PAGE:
Cbus, one of Australia’s largest superannuation funds, will embrace overseas co-investments to help boost its private equity exposure.
The A$65.6 billion ($45.8 billion; €41.1 billion) pension, which invests on behalf of construction and building unions, expects to increase its 2 percent strategic asset allocation to the asset class as part of a portfolio-wide review that will conclude in June, deputy chief investment officer Brett Chatfield told Private Equity International.
Its current exposure is around 1.9 percent.
“At this stage, it’s most likely we wouldn’t reduce the other private markets,” Chatfield said. “We’ve got a bit of capacity to look for a bit more illiquidity from where we currently are, so most likely [the additional allocation] would be from the public markets and probably global equities.”
Co-investments will be key to this buildout, Chatfield said. The fund is in the process of selecting an overseas adviser to manage a dedicated co-investment mandate.
“Historically, we’ve been much more in the fund [of] funds space where you tend to get quite high fees… and less control over how and where you’re investing as well,” he added. “So, [we’re] really looking to build out the global side a lot through co-investments mandates where you can get attractive opportunities at a much lower cost.”
Cbus has cut overall investment costs by 41 percent – or A$410 million – since 2017 by expanding its in-house investment capabilities, according to a December statement. It now has about 120 internal investment staff managing direct strategies across equities, infrastructure and property.
Australian superfunds have traditionally been sensitive to costly asset classes due to stringent fee disclosure requirements that have left many – Cbus included – with private equity allocations in the low single digits. By comparison, Cbus has a 13 percent infrastructure allocation and 12 percent to property.
“Private equity is a very expensive asset class and that has constrained some funds, and it’s clearly part of the thinking in terms of our weight,” Chatfield said.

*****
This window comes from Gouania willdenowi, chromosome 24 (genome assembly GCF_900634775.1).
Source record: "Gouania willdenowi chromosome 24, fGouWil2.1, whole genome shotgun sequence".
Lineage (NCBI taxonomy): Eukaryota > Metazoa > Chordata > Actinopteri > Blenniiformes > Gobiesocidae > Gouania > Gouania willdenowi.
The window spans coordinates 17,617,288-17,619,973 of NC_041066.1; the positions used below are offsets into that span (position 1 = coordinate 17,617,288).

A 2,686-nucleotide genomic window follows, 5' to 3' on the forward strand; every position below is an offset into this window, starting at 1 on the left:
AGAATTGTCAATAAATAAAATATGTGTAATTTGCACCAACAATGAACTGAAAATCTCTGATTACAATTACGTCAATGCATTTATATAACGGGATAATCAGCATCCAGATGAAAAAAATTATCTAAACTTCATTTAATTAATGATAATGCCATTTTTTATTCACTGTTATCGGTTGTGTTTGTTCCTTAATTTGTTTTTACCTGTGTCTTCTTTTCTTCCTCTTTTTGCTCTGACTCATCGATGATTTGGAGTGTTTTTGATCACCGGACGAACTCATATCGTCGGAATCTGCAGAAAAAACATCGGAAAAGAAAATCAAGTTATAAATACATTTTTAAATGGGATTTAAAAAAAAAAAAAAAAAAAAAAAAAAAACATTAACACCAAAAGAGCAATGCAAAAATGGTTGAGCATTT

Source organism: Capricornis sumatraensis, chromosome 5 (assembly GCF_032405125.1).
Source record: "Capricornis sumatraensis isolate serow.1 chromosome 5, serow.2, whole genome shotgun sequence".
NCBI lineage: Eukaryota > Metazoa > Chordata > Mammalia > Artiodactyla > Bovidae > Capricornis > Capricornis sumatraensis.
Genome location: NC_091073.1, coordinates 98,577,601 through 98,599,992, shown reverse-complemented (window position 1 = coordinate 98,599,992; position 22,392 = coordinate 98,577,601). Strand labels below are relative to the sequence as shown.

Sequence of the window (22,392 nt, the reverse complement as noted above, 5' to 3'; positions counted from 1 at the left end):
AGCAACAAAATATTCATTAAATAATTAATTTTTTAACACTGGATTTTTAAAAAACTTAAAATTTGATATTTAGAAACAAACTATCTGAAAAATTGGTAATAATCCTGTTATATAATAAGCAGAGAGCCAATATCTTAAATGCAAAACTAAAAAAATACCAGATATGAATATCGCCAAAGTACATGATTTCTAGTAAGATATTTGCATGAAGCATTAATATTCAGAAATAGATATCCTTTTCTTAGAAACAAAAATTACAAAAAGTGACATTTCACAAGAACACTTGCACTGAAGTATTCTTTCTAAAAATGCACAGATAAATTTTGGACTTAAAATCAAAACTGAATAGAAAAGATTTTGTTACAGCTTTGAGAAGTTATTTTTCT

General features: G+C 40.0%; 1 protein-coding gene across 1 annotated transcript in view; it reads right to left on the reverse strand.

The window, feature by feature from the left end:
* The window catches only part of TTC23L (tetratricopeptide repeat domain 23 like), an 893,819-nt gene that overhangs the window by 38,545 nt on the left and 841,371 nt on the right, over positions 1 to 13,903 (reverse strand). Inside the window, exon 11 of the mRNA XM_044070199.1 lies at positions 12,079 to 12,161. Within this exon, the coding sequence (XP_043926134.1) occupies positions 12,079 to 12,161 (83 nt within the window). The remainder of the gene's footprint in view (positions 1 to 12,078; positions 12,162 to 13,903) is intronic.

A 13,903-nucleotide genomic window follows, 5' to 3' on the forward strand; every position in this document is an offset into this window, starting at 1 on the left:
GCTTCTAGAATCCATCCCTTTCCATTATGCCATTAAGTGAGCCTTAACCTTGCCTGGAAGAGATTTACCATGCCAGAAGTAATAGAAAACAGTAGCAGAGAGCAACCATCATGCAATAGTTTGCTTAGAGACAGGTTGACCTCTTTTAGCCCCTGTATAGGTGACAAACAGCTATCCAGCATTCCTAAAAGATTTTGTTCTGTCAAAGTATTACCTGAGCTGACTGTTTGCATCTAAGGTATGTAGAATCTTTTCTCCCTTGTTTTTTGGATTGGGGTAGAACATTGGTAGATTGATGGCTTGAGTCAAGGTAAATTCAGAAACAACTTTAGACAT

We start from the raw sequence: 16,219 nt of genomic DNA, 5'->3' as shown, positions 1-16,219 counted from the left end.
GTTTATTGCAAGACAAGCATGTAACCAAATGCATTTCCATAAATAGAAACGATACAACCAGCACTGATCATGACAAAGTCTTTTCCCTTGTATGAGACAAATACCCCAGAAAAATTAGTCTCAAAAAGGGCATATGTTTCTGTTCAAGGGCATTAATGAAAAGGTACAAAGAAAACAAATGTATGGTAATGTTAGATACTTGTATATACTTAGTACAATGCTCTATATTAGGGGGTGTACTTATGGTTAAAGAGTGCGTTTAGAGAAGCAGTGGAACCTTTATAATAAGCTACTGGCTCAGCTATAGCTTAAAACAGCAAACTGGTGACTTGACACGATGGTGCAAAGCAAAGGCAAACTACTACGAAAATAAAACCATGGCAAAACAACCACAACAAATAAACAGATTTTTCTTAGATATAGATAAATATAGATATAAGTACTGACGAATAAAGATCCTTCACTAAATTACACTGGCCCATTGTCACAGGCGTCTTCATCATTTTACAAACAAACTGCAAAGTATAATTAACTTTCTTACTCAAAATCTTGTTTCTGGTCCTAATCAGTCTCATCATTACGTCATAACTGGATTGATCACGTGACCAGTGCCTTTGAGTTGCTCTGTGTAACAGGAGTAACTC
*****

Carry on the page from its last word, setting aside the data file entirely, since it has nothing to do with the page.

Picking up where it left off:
“Traditional funds do have some role. We do see more opportunity, though, to drive better returns but also lower costs in things like co-investment mandates. You still have to commit to reasonable fee loads and then you get performance [fees] associated with that – and that’s quite reasonable – but the overall level I think will come down quite a bit from what it’s been.”
The superannuation fund’s private equity build-out is spearheaded by Serge Allaire, who joined as private equity head from Australian wealth manager MLC Asset Management last year. Besides the offshore co-investment mandate, Allaire is tasked with internalising a portion of the domestic GP selection and co-investment processes and building new manager relationships overseas.
“The portfolio is a bit overweight to Australia historically because the advisers that we’ve used to start have done an excellent job,” Allaire said, noting that domestic assets represent about half of the portfolio.
“Now that Cbus has the dedicated resource in this space, we can afford putting a bit more emphasis to the international content, namely more in US and Europe. And so, over time, we intend to tilt it more towards international and [have] Australia coming down to around the 20 percent mark.”
The fund’s push into private equity comes at a time when industry giants are raising ever-larger funds – vehicles which hold limited appeal for Cbus.
“Money has poured to the more obvious places… the bigger funds, the large-cap investors,” Allaire said. “I don’t advocate that we at Cbus should play a lot on the large-cap end. It has its place in the portfolio construction, but it is a small component of the total portfolio.”
The bulk of its private equity commitments historically has been to small and mid-cap buyout funds. Moving forward, Cbus will continue to be active in this space, and will increasingly consider specialist GPs.
“Typically, in the healthcare sector, you see in Europe and the US a lot of founder-owners that are ex-doctors,” Allaire noted. “If you have a specialist PE manager that is run by ex-doctors as well, they connect much better than if you are a generalist… ex-investment banker or consultant that has no idea about the detail and intricacy of a sector. So, specialists have… an increasing importance in the broader portfolio.”
Strength in numbers
An aggressive merger policy means Cbus may soon have substantially more capital to deploy. It plans to absorb the A$6.4 billion EISS Super and A$5.9 billion Media Super funds this year in a bid to reach A$150 billion of AUM in the next five years.
“There’s a lot of consolidation going on in Australia at the moment, particularly small and medium-sized funds that are being merged into larger players, just given the economies of scale, the performance difference and the significant regulatory and government pressure,” Chatfield said.
The Australian Prudential Regulation Authority has been encouraging underperforming or smaller funds to merge with higher performers in recent years to improve results for beneficiaries and drive economies of scale.
“The big funds are really seeing that benefit as the Canadians have and the Europeans, of a reasonably significant internal capability,” Chatfield added. “That just gives you a huge amount of benefits, in addition to obviously cost reductions, which flow through to performance as well.”